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Mosher v. Saul

United States District Court, N.D. Florida, Panama City Division

August 12, 2019

HEATHER M. MOSHER, Plaintiff,
v.
ANDREW SAUL, Commissioner of Social Security, [1] Defendant.

          MEMORANDUM DECISION AND ORDER

          ELIZABETH M. TIMOTHY CHIEF UNITED STATES MAGISTRATE JUDGE.

         This case has been referred to the undersigned magistrate judge for disposition pursuant to the authority of 28 U.S.C. § 636(c) and Fed.R.Civ.P. 73, based on the parties' consent to magistrate judge jurisdiction (see ECF Nos. 8, 9). It is now before the court pursuant to 42 U.S.C. § 405(g) of the Social Security Act (“the Act”), for review of a final decision of the Commissioner of the Social Security Administration (“Commissioner”) denying Plaintiff's application for supplemental security income (“SSI”) benefits under Title XVI of the Act, 42 U.S.C. §§ 1381-83.

         Upon review of the record before this court, it is the opinion of the undersigned that the findings of fact and determinations of the Commissioner are not supported by substantial evidence; thus, the decision of the Commissioner should be reversed and remanded for additional administrative proceedings.

         I. PROCEDURAL HISTORY

         On February 24, 2015, Plaintiff filed an application for SSI, and in the application she alleged disability beginning January 1, 2007 (tr. 11).[2] She later amended the onset date to April 30, 2015 (tr. 11, 29). Her application was denied initially and on reconsideration, and thereafter she requested a hearing before an administrative law judge (“ALJ”). A hearing was held on February 27, 2017, and on June 14, 2017, the ALJ issued a decision in which she found Plaintiff “not disabled, ” as defined under the Act, at any time from February 24, 2015, through the date of her decision (tr. 11-20).[3] The Appeals Council subsequently denied Plaintiff's request for review. Thus, the decision of the ALJ stands as the final decision of the Commissioner, subject to review in this court. Ingram v. Comm'r of Soc. Sec. Admin., 496 F.3d 1253, 1262 (11th Cir. 2007). This appeal followed.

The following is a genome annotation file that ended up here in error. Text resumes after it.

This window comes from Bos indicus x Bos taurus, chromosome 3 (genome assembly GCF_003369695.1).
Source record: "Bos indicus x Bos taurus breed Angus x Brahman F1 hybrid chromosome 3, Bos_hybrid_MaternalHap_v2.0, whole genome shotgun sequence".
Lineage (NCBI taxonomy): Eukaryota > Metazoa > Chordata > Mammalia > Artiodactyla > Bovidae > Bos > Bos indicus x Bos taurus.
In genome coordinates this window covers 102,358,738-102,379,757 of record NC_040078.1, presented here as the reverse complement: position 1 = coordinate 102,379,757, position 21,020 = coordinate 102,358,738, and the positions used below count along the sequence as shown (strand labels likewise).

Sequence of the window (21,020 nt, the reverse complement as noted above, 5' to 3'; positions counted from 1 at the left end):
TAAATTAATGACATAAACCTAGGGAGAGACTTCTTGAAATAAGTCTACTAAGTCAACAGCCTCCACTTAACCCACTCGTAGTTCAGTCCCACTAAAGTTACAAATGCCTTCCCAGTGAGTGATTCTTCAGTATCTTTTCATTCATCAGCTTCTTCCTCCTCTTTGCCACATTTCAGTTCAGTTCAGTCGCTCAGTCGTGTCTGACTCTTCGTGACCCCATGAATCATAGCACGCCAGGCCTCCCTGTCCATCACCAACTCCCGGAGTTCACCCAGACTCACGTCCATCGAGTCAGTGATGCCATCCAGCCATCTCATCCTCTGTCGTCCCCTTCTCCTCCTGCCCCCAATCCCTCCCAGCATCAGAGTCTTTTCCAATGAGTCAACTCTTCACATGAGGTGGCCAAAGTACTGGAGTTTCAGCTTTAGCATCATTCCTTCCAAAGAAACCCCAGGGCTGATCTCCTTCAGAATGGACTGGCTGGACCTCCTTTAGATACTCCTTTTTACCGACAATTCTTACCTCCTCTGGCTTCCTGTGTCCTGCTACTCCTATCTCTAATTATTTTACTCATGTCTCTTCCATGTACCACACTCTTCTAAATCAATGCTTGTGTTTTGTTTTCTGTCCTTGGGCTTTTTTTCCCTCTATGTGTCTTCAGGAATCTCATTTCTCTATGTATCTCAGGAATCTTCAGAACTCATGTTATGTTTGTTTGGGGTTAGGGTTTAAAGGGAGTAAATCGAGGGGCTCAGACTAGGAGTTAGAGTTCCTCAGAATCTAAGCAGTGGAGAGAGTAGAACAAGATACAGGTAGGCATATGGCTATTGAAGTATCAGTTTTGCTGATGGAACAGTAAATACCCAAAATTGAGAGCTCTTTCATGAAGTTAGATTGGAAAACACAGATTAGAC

II. FINDINGS OF THE ALJ

         In denying Plaintiff's claims, the ALJ made the following relevant findings (see tr. 11-20):

(1) Plaintiff has not engaged in substantial gainful activity since February 24, 2015, the application date;
(2) Plaintiff has the following severe impairments: fibromyalgia, L4-5 disc herniation with foraminal encroachment, lumbosacral radiculitis, lumbar disc degeneration, cervicalgia, plantar fasciitis (left foot), and obesity;
(3) Plaintiff has no impairment or combination of impairments that meets or medically equals the severity of one of the listed impairments in 20 C.F.R. Part 404, Subpart P, Appendix 1;
(4) Plaintiff has the residual functional capacity (“RFC”) to perform light work as defined in 20 C.F.R. § 416.967(b) except Plaintiff must be able to alternate between sitting and standing at thirty-minute intervals as needed; she can never climb ladders, ropes, or scaffolds; she can occasionally climb ramps and stairs, balance, stoop, and crouch but never kneel or crawl; she can occasionally be exposed to heat, wetness, and humidity but should avoid all exposure to excessive vibration and workplace hazards such as unprotected heights and moving machinery; and she would be absent from work one day monthly due to her impairments;
(5) Plaintiff is unable to perform any past work;
(6) Plaintiff was born on October 11, 1975, and was 39 years of age, which is defined as a younger individual aged 18-49, on the date the application was filed;
(7) Plaintiff has at least a high school education and is able to communicate in English;
(8) Transferability of job skills is not an issue because Plaintiff has no past relevant work;
(9) Considering Plaintiff's age, education, work experience, and RFC, there are light jobs that exist in significant numbers in the national economy that Plaintiff can perform, including office clerk assistant, ticket taker, and mail sorter;